The following descriptions appeared Sunday 5 June 1887 in the Lincoln Journal. This was an "immigrant issue" intended to provide the towns of Nebraska with an opportunity to attract new residents.
DAILY NEBRASKA STATE JOURNAL, LINCOLN, SUNDAY 5 JUNE 1887
CHEYENNE COUNTY Resources and AdvantagesThis is the southwestern county, in the state. It is 102 miles from east to west, and seventy miles from north to south. It contains 177 townships, with 4,078,050 acres. The surface of the county is much diversified. Valley, bluffs and gently undulating prairie uplands alternate one another. Four-fifths of the surface is smooth upland prairie.
The county is well watered. The North Platte river flows through the northern part from west to east. Besides the Platte are many smaller streams, the principal ones being the Lodge Pole, a fine perennial stream raising near the mountains and flowing through the center of the county. It affords over 100 miles of running water in the county. The Pumpkin Seed, Greenwood, Lawrence, Rush and Cedar creek are smaller streams. All these creeks have fine valleys, and some of them excellent hay lands. These valleys are skirted by a range of bluffs, from forty to eighty feet high, in which are occasionally found some timber. Behind the bluffs the country slopes off into a fine smooth prairie known in the west as a "divide" -- an upland prairie. These divides extend for many miles, and are the richest portion of the country.
Numerous living springs have been discovered here during the last season which in addition to many little lagoons on the level prairie, prove a great advantage to the early settlers. Both upland and valley is covered with a good growth of the most nutritious grasses.
Cheyenne county has two fine large divides. One lies north of Potter and is from ten to twenty-five miles wide and about forty-nine miles long; the other lies south of Potter and is about nine to fifteen miles wide, and some thirty miles long. The divide lands are the most valuable for general farming and grazing purposes.
In the vicinity of Potter fine lime stone suitable for building purpose has been discovered, it also makes a good lime for plastering.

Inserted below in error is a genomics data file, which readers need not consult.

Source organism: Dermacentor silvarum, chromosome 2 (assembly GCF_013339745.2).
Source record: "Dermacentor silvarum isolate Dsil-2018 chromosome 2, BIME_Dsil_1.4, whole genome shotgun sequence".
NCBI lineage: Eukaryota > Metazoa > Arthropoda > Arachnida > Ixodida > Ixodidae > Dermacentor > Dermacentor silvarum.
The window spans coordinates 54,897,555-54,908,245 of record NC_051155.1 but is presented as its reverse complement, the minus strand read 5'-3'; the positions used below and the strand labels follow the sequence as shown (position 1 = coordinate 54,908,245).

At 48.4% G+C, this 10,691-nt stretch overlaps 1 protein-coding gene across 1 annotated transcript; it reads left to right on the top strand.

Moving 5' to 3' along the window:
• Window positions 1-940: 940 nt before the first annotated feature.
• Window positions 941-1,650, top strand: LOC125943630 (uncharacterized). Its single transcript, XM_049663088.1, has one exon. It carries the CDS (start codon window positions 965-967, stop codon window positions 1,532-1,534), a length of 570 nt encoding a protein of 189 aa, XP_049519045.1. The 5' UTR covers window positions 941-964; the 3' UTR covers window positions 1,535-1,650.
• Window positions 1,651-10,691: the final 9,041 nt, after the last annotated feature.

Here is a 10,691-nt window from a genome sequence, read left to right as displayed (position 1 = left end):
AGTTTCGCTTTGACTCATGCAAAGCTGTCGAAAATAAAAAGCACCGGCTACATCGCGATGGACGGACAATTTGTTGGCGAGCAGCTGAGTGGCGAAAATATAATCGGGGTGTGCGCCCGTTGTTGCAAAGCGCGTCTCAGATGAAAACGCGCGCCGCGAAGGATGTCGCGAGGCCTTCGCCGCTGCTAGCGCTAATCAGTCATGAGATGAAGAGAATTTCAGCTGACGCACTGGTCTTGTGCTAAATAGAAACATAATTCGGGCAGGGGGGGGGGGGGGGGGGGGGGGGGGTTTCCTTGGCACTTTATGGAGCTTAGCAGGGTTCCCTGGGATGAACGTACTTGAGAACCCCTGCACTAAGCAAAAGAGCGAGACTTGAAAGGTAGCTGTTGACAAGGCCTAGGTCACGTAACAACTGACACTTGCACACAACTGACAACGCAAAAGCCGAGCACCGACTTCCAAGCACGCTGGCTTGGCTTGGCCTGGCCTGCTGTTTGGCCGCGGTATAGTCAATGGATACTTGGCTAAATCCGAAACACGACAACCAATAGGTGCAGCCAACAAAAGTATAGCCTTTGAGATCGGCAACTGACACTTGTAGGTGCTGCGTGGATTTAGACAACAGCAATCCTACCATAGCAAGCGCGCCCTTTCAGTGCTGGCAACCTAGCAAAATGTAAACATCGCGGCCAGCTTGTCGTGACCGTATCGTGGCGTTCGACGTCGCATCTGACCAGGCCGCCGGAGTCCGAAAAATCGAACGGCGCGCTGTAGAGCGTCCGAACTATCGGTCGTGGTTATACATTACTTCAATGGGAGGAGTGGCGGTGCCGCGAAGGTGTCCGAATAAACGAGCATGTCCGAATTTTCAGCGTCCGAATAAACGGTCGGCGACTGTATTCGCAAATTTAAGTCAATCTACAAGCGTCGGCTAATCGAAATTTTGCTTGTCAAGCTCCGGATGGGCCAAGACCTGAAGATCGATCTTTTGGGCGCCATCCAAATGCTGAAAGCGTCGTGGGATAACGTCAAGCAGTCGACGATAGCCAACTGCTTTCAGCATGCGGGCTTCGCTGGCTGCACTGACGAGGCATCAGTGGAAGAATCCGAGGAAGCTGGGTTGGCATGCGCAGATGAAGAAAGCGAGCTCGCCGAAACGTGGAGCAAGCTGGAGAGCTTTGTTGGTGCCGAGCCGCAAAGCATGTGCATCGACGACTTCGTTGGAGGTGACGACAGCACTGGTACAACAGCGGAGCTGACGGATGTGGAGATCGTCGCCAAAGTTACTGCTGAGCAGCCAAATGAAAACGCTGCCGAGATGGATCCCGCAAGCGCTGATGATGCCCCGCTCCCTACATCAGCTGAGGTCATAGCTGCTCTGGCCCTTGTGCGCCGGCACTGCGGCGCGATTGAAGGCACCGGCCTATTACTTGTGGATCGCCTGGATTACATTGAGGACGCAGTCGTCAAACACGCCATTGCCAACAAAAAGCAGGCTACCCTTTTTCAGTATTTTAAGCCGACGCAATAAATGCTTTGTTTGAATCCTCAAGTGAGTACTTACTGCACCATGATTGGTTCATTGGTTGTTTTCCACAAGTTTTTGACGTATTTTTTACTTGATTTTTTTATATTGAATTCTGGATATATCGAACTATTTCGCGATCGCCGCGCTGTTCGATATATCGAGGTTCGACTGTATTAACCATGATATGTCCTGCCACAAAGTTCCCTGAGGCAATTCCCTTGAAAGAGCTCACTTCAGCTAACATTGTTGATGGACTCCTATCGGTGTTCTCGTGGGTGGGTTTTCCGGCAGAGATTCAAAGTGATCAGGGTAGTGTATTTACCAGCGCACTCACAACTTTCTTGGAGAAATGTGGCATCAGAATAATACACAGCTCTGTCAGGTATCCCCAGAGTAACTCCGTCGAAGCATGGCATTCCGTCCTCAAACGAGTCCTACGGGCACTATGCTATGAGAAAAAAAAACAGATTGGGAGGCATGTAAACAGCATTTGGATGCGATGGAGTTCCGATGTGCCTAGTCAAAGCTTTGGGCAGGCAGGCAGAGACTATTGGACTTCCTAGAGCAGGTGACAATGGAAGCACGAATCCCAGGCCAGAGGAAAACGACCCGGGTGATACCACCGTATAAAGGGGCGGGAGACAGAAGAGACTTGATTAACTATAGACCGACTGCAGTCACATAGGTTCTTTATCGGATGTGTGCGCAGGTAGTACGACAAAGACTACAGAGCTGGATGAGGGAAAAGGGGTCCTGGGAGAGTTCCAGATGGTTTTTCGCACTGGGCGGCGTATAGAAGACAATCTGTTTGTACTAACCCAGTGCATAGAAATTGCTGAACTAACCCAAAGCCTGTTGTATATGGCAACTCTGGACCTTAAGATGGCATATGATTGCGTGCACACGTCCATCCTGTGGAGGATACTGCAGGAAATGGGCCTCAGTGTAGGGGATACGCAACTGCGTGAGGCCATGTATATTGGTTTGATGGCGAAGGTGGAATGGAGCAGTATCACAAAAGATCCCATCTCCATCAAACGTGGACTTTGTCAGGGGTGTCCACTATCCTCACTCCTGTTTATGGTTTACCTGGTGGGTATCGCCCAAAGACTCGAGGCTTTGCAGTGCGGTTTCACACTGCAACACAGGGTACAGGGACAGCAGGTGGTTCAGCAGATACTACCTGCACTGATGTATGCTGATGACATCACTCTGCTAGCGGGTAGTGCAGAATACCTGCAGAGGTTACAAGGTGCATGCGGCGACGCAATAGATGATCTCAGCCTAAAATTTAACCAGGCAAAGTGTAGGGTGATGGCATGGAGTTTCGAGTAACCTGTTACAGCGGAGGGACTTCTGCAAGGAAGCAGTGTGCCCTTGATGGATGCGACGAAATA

Timber is found on the Lawrence creek fifteen to twenty miles north of Potter. The timber skirts the bluff on both sides of the creek and measures about twelve miles in length and three-fourths to one mile in width on each side of the creek.
The Union Pacific railroad runs from one end of the county to the other, affording good markets both to the mountains west and the cities east. The best markets for Cheyenne county farmers will always be the mines of the rocky Mountains. The coal mines are only about 200 miles distant west, and fuel is abundant. Lumber is shipped into the county from Minnesota via Omaha, and can be had at from $25 to $30 per 1,000 feet.
Abundance of land can be had on easy terms. In this county are for sale 100,000 acres of land formerly owned by the railroad company, at from $4 to $7 per acre, comprising all varieties of soil, fine valley and hay lands, grazing and agricultural lands. Much of this land has fine streams of water running through it. The alternate sections are government land and open to settlement, thus affording free government lands and railroad lands side by side.
These lands are of that nature that a good return can be, and is secured from the first year's plowing, as evidenced by the yield of twenty and thirty bushels of corn to the acre from the first year, while the yield of millet, grasses and vegetables is equal to those produced on older grounds.
There is no alkali in these parts nor do we know of any within 45 miles of Potter. Nor are the dreaded sandhills of Nebraska. The sandhills run into the northeastern corner of our county, but at no point are they nearer than fifty miles to Potter. Our soil is that western prairie soil, covered with a mold from two to four feet thick on the uplands, and from two to ten feet in the valleys.
Our country is excellent for stock. Thousands of sheep have been herded here for the last ten years, without diseases. Cattle and horses thrive. Hog diseases are entirely unknown.
Cheyenne county offers advantages to both the man of large means and of small means. From the cheapness by which lands can be obtained, and the ease and cheapness with which the ground is converted into producing all the cereals, grasses and vegetables, and the climate being extremely favorable for stock, makes this a country highly favorable to the man of small means who wishes to engage in mixed farming and stock raising.
The man of means can find here a splendid field for investment, insuring large returns for his investment. All of those branches of business requiring investments of considerable sums of money are yet to be made, and the time is at hand when their want is forcing itself upon the people.
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